One of the key indicators of people who are constantly breathing-in (Breathing In and Out: One Idea for Avoiding Burn Out), is their inability to accept help. Often they are the first people to put their hand-up when someone else needs something done, often they are the most loyal and wonderful friends, and they also don’t want to bother others or cause a fuss. Sometimes they’re the kind of person who feels embarrassed when they can’t ‘do it all.’ Yet, living in our isolated little boxes struggling with all the stressors and strains of modern life is not how we are meant to live. When our brains are working as they were intended to work, we are comfortable with times of stillness and we are comfortable relying on other people.
Since we unplugged the electronics and plugged in the children, we’ve got rid of the rubbish toys and bought more lego. One of the side-effects of so much lego, is that I am often asked to print of instructions for alternative models. At one such time the Hare was busily taking sheets of paper out of the printer and slipping them into a clear-sleeve folder when the Owl offered to help. The Hare was clearly not keeping up with the printer and I had one of those, oohhhh that’s so cute moments. But the Hare really struggled with the whole idea. He is a classic kid for not breathing-out, well, not often breathing-out unless we’ve created a set space for it to happen. He is constantly busy, an early (5.30am is not uncommon) riser and his brain is always 10 steps ahead of anything going on at the time. Yes, he is exhausting to live with (gorgeous, charming, fun, and exhausting). So really, I shouldn’t have been surprised that he initially struggled to accept help from his younger brother.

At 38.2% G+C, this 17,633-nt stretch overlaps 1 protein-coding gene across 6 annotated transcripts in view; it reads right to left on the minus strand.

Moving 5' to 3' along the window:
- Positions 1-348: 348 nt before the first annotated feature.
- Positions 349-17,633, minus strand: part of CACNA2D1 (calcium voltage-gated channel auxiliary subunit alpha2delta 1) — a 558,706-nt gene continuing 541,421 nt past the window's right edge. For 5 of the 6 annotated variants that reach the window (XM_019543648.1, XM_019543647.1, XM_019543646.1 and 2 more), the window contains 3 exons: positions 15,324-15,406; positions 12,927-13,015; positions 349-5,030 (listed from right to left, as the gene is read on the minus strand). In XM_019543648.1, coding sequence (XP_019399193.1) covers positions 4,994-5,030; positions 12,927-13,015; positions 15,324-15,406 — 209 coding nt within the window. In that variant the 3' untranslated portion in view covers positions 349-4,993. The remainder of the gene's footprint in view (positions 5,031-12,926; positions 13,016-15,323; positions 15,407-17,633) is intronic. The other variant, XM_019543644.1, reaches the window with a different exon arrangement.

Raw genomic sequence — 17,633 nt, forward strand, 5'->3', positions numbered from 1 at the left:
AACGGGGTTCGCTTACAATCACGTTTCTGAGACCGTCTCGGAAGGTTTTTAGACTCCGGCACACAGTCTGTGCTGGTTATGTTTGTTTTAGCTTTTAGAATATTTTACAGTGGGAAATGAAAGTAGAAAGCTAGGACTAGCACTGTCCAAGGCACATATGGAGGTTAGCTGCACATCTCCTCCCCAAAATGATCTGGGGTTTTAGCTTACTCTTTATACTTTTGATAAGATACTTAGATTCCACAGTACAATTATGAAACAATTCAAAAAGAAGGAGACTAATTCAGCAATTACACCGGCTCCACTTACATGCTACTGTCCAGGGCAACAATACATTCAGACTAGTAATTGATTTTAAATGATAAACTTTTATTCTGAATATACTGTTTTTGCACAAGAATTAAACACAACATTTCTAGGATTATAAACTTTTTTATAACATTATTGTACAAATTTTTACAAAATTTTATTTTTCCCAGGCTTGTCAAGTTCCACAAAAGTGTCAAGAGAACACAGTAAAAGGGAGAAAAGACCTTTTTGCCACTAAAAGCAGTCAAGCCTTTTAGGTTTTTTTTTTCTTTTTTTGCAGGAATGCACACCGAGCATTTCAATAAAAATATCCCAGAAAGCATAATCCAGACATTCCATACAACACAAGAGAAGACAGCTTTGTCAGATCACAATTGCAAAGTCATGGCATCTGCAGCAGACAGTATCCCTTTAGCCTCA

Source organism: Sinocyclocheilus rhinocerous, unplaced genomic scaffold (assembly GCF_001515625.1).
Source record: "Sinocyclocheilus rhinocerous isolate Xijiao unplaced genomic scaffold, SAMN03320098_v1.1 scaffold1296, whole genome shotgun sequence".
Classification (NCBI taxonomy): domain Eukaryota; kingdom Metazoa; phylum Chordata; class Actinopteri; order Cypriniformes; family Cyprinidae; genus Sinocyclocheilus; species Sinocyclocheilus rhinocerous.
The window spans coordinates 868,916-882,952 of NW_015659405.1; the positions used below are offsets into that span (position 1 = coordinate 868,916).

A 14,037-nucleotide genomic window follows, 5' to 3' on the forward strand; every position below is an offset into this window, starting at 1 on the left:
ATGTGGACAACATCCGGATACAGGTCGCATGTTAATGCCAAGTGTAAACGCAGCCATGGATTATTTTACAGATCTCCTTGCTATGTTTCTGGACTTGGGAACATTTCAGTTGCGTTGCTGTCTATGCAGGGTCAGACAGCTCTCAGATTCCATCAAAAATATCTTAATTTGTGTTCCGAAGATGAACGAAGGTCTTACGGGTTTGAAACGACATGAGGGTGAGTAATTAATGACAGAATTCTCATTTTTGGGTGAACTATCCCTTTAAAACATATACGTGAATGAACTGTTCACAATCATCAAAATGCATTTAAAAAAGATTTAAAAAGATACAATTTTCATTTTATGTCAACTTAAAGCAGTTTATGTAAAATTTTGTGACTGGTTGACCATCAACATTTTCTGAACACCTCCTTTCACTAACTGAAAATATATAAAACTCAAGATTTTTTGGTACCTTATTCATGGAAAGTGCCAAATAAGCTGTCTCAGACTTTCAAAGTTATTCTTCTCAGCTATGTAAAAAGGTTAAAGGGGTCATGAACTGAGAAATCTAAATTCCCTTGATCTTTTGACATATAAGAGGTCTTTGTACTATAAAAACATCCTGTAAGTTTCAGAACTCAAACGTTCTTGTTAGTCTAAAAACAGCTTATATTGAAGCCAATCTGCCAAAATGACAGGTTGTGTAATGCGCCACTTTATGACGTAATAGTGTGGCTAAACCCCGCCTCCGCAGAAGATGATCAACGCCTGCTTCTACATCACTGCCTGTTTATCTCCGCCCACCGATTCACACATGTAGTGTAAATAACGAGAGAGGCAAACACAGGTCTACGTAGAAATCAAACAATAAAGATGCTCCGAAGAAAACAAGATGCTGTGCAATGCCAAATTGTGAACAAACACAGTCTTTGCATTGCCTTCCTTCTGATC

The three way conversation, with me as conductor, resulted in the following insights: the Hare found the offer to help to be intrusive – not useful; and he found the loss of control over placing the papers in the correct order – difficult. After a few minutes though, he accepted his brother’s help and the task went ahead swimmingly. He was gracious and truly grateful. It was an OMG moment for me on another level – I too have times when I interpret offers of help as either intrusive or ‘taking over’.
Like the ability to breathe-out (stop and do nothing, not even read or drink a coffee, for 10 minutes) the ability to ask for and/or accept help is a struggle if we are programmed to expect constant stress as our normal state. For example, the amount of busy-ness and rushing around a child experiences in the first years of life, or the amount of noise they have in their home – becomes their template for later life. The level of stress (as the baby interprets it, not the adults) experienced in those early years is what they think of as normal, and constantly try to recreate or exceed. Those with a highly adventurous-social streak who find it particularly hard to stop anyway, can become workaholics. Those with a sensitive-reclusive streak can become completely overwhelmed.
Perhaps it’s worth reflecting on how stressful our early life was, and to take the time to consider how easily we spend time in stillness each day, or how well we accept help. Is help an intrusion? Does help cause discomfort or embarrassment?
Human brains are adaptable, we can change. I’ve heard it said that it takes 28 days to create a habit. If change is what you want, start small: three minutes a day sitting still doing nothing; accept one offer of help in the next month – and build it up from there. There’s no hurry. Truly. 😉
Ref: The Developing Mind, Daniel J Siegel
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